Despite possessing a beauty that enabled her to land coveted covers of magazines and commercials for popular soft drinks barely out of her teens, Whitney Houston couldn't run from her destiny.
Her mother is a gospel and soul artist whose mighty vocals have backed up, among others, Aretha Franklin, Lou Rawls, Otis Redding and Elvis Presley. Her first cousin is a solo star whose career has spanned five decades. And her godmother is the bona fide queen of soul.
With relationships like these, it's no wonder Houston became one of the music industry's brightest stars. Her songs have been more than just key pieces in radio stations' playlist mosaics. They've made history.
Houston is the first artist to ever have seven consecutive singles hit No. 1, and her 1993 cover of Dolly Parton's "I Will Always Love You" spent 14 weeks at No. 1 -- a Houston record. As the biggest selling pop single in history, the song helped the Houston-laden "The Bodyguard" soundtrack become the second best-selling soundtrack of all time behind "Saturday Night Fever."
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With an upbringing rich in gospel, Houston is probably best known as a songstress who sings a ballad like no one else.
"Of course there was Gladys (Knight) and Diana (Ross) before her, but Whitney made history," Al Payne, operations manager for Radio One in Richmond, Va., told BlackAmericaWeb.com. "The proof is in the pudding."
Houston's 1985 debut album "Whitney Houston" featured the Grammy Award-winning "Saving All My Love for You" and "The Greatest Love of All," still a favorite selection for junior high talent shows and amateur nights nationwide. The album, which also included the ultra-pop, "How Will I Know," sold more than 13 million copies and was the best-selling debut ever by a female artist.
Like Michael and Janet Jackson, Houston was one of a few black artists to have regular airplay on MTV, helping the network define a generation and assist artists is becoming household names.
Many people were surprised that such a strong voice could come from a young lady who seemed perfect for the runway.
"She wasn't your typical singer," Niecy Davis, assistant programs director for Radio One in St. Louis, told BlackAmericaWeb.com. "When you think of big voices, you think of the big woman, but she wasn't one of those big women. Here you had a small-framed person with a huge, powerful voice."
Houston has been nominated for 26 Grammy Awards, and her most successful year came in 1994 when she won three - Album of the Year for "The Bodyguard," Record of the Year for "I Will Always Love You," and Best Female Pop Vocal Performance for "I Will Always Love You." She holds the record for most American Music Award wins by a solo artist with 23, and she's also earned two Emmy Awards. "When You Believe," the duet she recorded with Mariah Carey for "The Prince of Egypt," received the 1998 Academy Award for Best Original Song. In 2006, Guinness World Records named Houston the most awarded/popular female artist of all time, citing a total of 411 accolades.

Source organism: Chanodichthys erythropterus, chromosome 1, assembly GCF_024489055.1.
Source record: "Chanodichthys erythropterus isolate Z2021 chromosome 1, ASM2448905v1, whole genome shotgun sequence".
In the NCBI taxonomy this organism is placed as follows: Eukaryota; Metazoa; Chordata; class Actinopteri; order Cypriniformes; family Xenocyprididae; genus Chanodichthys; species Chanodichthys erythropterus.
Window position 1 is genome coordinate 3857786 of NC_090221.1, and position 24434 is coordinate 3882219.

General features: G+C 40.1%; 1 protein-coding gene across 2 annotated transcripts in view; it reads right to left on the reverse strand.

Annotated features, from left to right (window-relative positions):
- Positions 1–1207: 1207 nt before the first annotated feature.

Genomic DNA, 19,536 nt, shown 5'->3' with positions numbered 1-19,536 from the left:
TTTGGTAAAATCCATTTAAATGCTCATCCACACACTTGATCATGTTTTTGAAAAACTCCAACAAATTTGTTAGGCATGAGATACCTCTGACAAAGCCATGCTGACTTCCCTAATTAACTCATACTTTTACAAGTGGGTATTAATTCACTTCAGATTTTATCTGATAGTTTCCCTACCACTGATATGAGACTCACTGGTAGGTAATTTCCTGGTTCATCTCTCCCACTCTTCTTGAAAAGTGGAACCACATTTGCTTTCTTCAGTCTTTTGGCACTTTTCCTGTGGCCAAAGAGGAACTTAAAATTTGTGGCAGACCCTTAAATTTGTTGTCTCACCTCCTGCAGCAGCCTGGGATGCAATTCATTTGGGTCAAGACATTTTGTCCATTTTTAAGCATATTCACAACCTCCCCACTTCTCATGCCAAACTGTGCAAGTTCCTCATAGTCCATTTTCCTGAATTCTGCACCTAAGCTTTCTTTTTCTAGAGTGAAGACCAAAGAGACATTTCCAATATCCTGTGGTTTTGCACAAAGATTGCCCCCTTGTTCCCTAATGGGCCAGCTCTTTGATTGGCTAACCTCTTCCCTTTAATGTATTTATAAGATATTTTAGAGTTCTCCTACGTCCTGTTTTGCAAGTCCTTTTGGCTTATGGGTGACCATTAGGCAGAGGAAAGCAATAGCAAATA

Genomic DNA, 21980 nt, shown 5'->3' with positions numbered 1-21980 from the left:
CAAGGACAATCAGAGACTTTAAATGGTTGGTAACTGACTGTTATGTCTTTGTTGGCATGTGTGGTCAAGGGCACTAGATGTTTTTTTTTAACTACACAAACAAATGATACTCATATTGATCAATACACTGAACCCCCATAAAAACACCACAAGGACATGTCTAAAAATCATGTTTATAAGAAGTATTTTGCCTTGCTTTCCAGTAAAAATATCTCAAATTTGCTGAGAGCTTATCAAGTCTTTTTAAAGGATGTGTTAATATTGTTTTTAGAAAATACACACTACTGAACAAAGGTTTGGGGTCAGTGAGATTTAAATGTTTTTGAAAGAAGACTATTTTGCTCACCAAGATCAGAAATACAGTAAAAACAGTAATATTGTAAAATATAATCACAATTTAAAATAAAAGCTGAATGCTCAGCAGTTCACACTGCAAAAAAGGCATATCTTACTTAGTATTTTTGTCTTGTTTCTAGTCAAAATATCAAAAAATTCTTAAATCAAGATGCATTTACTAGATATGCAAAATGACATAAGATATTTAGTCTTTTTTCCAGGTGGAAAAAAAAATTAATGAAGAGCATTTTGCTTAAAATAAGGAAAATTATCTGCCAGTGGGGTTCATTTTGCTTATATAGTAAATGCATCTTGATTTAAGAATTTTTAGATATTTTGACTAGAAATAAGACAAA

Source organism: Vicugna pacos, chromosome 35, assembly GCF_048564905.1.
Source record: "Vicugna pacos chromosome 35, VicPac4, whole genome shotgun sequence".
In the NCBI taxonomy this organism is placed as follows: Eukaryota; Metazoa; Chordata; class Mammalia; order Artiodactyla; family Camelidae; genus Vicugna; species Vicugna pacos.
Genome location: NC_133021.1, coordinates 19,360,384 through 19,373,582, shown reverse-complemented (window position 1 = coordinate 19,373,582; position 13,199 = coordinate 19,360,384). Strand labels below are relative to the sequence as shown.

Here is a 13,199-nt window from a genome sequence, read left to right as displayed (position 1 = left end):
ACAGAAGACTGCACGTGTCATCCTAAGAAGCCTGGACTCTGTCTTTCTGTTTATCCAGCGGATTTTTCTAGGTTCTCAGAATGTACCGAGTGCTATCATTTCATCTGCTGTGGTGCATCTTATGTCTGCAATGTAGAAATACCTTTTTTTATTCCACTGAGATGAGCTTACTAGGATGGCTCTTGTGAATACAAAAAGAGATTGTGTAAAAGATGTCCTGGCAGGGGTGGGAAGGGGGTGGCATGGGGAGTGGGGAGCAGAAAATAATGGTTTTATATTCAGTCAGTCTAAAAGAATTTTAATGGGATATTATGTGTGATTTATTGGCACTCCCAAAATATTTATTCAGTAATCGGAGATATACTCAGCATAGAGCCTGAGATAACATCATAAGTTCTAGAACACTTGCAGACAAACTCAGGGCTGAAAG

By the 1990s, Houston was a true music superstar, thus earning the right to make a foray into acting. In 1992, Houston made her film debut in "The Bodyguard" playing a singer and love interest of actor Kevin Costner. The movie was a box-office hit and laid the groundwork for Houston to shine on the big screen in "Waiting to Exhale" and "The Preacher's Wife."
Like another diva, Ross, Houston was able to go from the recording studio to the soundstage with ease. However, Houston was interested in more than being before the camera - she wanted to call the shots from behind the camera. She co-produced the 1997 made-for-television remake of "Cinderella," featuring Brandy and Whoopi Goldberg. She's also been involved with production of several Disney successes, including 2001's "The Princes Diaries" and the wildly popular "Cheetah Girls" movies, which have grossed more than $100 million in U.S. box office sales.
Although Houston's shine diminished somewhat in recent years, due to rumors of alleged drug use and a controversial marriage to Bobby Brown, many people still believe she has the ability to be a hit-maker.
"I think she is a super talent. Her voice is there, and she's still got it," Davis told BlackAmericaWeb.com. "If you look at her talent and not the personal things that surround her, it's hard to deny her greatness. When she comes back out with some new music, it will be awesome."
Radio One Richmond's Al Payne agreed.
"Whitney Houston represents the true class of R&B, from the 1980s and beyond," Payne told BlackAmericaWeb.com, adding that true fans are pulling for a strong comeback in Houston's long-anticipated new LP - slated for a fall 2007 release - similar to what helped Mariah Carey's "The Emancipation of Mimi," which helped her emerge from a professional slump in 2005.
"As an award-winning singer and actress," Payne said. "Whitney has paved the way for Mariah, Fantasia, Jennifer Hudson and every other star that's 'multi-tasking' to grab the stage and screen spotlight today."